Spoilers ahead for the Season 3 premiere of Westworld. Delos, the Argos Initiative, Incite… Westworld is full of shadowy corporations with even shadowier agendas, each running secret projects that may either save or destroy the world, depending on your point of view. In Season 3, that's Incite's Rehoboam, a mystery system Dolores is now targeting. She's entered into a relationship with the son of Incite's co-founder, Liam Dempsey, Jr. (John Gallager, Jr.) in an effort to gain information on the company and its pet project. (Liam's father previously died a mysterious death and left his half of the company to his son.) The system is portrayed as a large, glowing black and red ball silently pulsing away inside Incite… doing something nefarious, no doubt.
Fans who've been closely following the show's promotional materials might be surprised to hear Incite's system referred to as Rehoboam, since the show previously teased the introduction of a system called Solomon. So why the change? And how are the two systems related?
Westworld's Season 3 date announcement video portrays a timeline of what the show calls "divergences": political unrest in Hong Kong, the impeachment of the president in D.C., ecological collapse in Indonesia, the assassination of the president-elect in Buenos Aires, a thermonuclear incident in Paris, and the start of the second Russian Civil War in Moscow, all represented by massive ripples or spikes on a flowing black circle. But then a marker denoting the initiation of a system called "Solomon" appears, and the spiky divergences are smoothed out again. "For the first time, history has an author, a system," says Incite's other co-founder Serac (Vincent Cassel). Chaos is replaced by order… until a new disaster, the largest of all, appears: a "critical event" in an unknown location. "Up until recently, the system was working," Serac intones. "But there's someone we haven't accounted for: you."
It can be surmised that Solomon was a system that used advanced AI to analyze the patterns of history and chart a course for the future in order to combat would-be catastrophes and bring peace to humankind. But at what cost...? Did humanity sacrifice its free will and turn its decisions over to a machine in order to avoid strife? More importantly, what happened to Solomon? Why is Incite's system now called Rehoboam? The answer lies in its name: in Hebrew tradition, Rehoboam was the son and successor of King Solomon, who ruled after him from 931-913 BCE.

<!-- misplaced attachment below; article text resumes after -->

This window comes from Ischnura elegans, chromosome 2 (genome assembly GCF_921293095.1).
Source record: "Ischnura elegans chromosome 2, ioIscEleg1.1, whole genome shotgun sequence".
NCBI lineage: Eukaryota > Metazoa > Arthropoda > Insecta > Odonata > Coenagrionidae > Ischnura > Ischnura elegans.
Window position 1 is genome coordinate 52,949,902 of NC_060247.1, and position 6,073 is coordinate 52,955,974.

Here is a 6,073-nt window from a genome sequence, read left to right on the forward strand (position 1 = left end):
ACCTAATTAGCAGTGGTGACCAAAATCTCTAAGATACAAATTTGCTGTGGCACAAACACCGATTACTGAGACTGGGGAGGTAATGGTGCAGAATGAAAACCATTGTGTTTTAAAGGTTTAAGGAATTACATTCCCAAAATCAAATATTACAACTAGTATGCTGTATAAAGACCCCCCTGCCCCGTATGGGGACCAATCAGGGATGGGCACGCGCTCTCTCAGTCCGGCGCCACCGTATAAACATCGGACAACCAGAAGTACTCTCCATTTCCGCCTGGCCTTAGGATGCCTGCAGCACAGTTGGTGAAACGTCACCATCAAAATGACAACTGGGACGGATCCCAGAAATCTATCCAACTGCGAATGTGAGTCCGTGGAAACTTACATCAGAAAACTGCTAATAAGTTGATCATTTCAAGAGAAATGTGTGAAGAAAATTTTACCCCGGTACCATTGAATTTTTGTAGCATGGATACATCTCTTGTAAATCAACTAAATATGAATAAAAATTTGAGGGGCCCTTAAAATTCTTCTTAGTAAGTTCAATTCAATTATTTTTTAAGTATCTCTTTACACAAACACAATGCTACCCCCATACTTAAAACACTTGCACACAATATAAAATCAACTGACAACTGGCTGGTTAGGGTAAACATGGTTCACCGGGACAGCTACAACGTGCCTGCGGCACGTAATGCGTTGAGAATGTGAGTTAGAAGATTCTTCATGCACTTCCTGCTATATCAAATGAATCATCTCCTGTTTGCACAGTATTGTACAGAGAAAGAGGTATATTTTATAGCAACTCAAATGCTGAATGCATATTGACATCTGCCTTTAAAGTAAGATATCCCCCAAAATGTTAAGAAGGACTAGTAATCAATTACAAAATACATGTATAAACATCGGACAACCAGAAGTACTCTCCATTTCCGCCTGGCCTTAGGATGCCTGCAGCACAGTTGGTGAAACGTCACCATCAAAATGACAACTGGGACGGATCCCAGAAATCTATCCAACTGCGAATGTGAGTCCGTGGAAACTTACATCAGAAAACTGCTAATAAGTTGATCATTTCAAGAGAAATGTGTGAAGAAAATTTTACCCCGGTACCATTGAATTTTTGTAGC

While King Solomon was famed for being immensely wealthy and wise and for forging the Kingdoms of Israel and Judah into one United Monarchy, King Rehoboam is more infamous for presiding over his father's fractured empire after the 10 tribes of Israel rebelled and won their independence, leaving Rehoboam to rule only over the Kingdom of Judah. (Jeroboam, who would go on to rule the Kingdom of Israel, was originally the slave in charge of all of King Solomon's forced labor; it was Rehoboam's harsh treatment of these slaves that led to Jeroboam's insurrection and the rebellion of Israel.)
From this context, it can be assumed that Rehoboam is the successor to Solomon, the next evolution in the system's development — although the period of peace that Solomon presided over has been fractured and Rehoboam has inherited a more unstable world, thanks to Dolores. Will Dolores — the Jereboam in this analogy — successfully lead humanity, slaves to Incite's system, in a revolt against the rule of Rehoboam?
If history is any indication, the answer is yes… but that doesn't mean things will end will for Dolores either. After establishing himself as King of Israel, Jereboam turned away from God and led his people in the worship of false idols instead; for his sins, he was cast down and every single member of his family was slaughtered.
Is Dolores headed for victory over Incite, followed by her own downfall? With calamities once again spiking through the timeline, history could be doomed to repeat itself, with Dolores following in Jeroboam's footsteps of successful rebellion… and ignominious defeat.